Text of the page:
“When we’re talking about carbon and climate change, one of the smartest things we can do is keep grasslands green side up,” Twidwell said. “We’ll have greater carbon storage and sequestration by preventing agricultural conversion, especially for the lower-productive grassland regions that are left.”
There’s also the fact that grasslands play host to animal species and migrations found nowhere else on Earth. The eastern edge of the Sandhills serves as the annual pit stop for the aptly named sandhill crane, roughly 500,000 of which arrive between late winter and early spring to rest and refuel en masse before continuing their northerly migration. The Wyoming Basin houses the largest population of pronghorn, which boasts both the greatest speed and longest land migration of any mammal in North America. Another of the world’s seven large, intact grasslands, the Mongolian-Manchurian region of Asia, lays claim to multiple endangered species of eagle, falcon and other raptors.
“Our largest intact grassland regions are strongly tied to some of the most iconic wildlife in the world,” said Twidwell, noting that the population of grassland birds in North America has fallen more than 50% in the past 50 years.
The decline of grasslands is endangering livelihoods and cultural legacies, too. Raising livestock remains the economic and cultural backbone of the Sandhills and other grassland regions whose soils cannot easily sustain agriculture. The nomadic culture that arose around herding sheep and cattle in the Mongolian-Manchurian grasslands, for instance, dates back several thousand years. In South America’s Central Andean wet puna, which sits more than 2 miles above sea level, grazing and agriculture still incorporate certain practices developed by the Incas.
“If we lose grassland biomes, we lose a unique culture,” Twidwell said. “Much of that culture is still tied to Indigenous roots globally. We see that culture erode or even disappear when a grassland gets replaced.”
‘For the first time, there’s evidence for hope’
To better understand the status of landscapes so tied to the past, Twidwell and Scholtz turned to the very pinnacle of modern-day technology: satellites operated by NASA and the European Space Agency. The former provided images of Earth’s surface from 2001 and 2019. The latter offered land-cover imagery only from 2019, but at a higher spatial resolution, with each pixel representing tracts of land just 1/16 of a mile tall and wide. Combined, those resources presented a reasonably detailed then-and-now perspective on how grasslands have changed across the first two decades of the 21st century.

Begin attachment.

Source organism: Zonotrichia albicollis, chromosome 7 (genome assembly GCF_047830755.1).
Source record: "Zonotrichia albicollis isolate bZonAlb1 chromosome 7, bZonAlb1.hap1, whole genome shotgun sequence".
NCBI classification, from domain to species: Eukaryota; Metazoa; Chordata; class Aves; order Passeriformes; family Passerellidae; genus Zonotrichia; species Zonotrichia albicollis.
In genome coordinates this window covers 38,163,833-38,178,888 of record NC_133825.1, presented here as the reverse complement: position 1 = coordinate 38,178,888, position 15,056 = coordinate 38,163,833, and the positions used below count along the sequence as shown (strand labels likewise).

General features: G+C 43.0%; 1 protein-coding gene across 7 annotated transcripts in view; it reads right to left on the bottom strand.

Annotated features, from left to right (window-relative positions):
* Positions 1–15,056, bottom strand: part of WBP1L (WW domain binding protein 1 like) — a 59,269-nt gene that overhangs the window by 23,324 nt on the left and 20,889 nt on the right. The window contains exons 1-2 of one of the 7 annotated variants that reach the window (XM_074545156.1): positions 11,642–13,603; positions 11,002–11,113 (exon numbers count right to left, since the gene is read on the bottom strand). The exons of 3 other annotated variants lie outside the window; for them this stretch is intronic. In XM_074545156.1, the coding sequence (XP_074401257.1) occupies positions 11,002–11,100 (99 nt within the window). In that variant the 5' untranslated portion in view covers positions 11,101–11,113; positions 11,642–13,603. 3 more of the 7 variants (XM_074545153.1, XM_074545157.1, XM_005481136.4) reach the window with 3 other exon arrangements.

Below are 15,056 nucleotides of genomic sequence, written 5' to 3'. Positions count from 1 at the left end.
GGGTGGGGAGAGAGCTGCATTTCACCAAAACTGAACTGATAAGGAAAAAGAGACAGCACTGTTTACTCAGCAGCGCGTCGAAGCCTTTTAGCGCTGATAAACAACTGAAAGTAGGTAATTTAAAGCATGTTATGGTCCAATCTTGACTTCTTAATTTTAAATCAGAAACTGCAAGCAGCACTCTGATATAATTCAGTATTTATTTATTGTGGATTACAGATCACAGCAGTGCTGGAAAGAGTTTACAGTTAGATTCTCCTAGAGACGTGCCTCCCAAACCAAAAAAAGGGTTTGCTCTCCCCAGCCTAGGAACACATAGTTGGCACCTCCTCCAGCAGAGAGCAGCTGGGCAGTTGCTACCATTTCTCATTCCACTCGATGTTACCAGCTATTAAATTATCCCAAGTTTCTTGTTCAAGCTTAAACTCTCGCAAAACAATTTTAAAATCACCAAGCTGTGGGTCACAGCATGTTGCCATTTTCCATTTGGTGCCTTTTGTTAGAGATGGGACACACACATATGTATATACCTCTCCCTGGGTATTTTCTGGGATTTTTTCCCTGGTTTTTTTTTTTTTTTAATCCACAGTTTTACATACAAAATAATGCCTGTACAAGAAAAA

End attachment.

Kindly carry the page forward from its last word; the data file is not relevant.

They did so, in part, by allowing the researchers to calculate two metrics that tend to say a lot about the resilience and long-term prospects of a grassland region. One is intactness, which Scholtz explained by pulling up a three-by-three grid of pixels resembling the connected squares of a chessboard. To evaluate intactness, the researchers directed a program to pick a pixel, then analyze it and the eight pixels that bordered it. If any of those pixels were not predominated by grassland, the nine-pixel area was not considered intact.
“Highly intact regions are just more resilient,” Rheinhardt said. “The more intact an ecosystem is, the better it’s able to withstand 21st-century, human-driven pressures.”
By running that analysis on every pixel in a grassland region, the duo was able to calculate the percentage of the given region that remained intact. Of the 70 grassland regions analyzed, 47 are less intact than they were two decades ago.
Scholtz and Twidwell also identified the largest area for which every grass-covered pixel was connected to at least one other such pixel. Dividing that area by the overall size of a grassland then gave the researchers what’s known as the largest-patch index. That index essentially measures how much of a grassland consists of an unbroken core as opposed to isolated patches. By that metric, 95.66% of the Sandhills is connected, with just 4.34% separated from that core.
Most other grassland regions rate much lower on the metric. And much as a chess player’s pieces become vulnerable when surrounded by empty squares or opposition pieces, a fragmented grassland region — one characterized by small islands of prairie — becomes more susceptible to threats on multiple fronts, Twidwell said.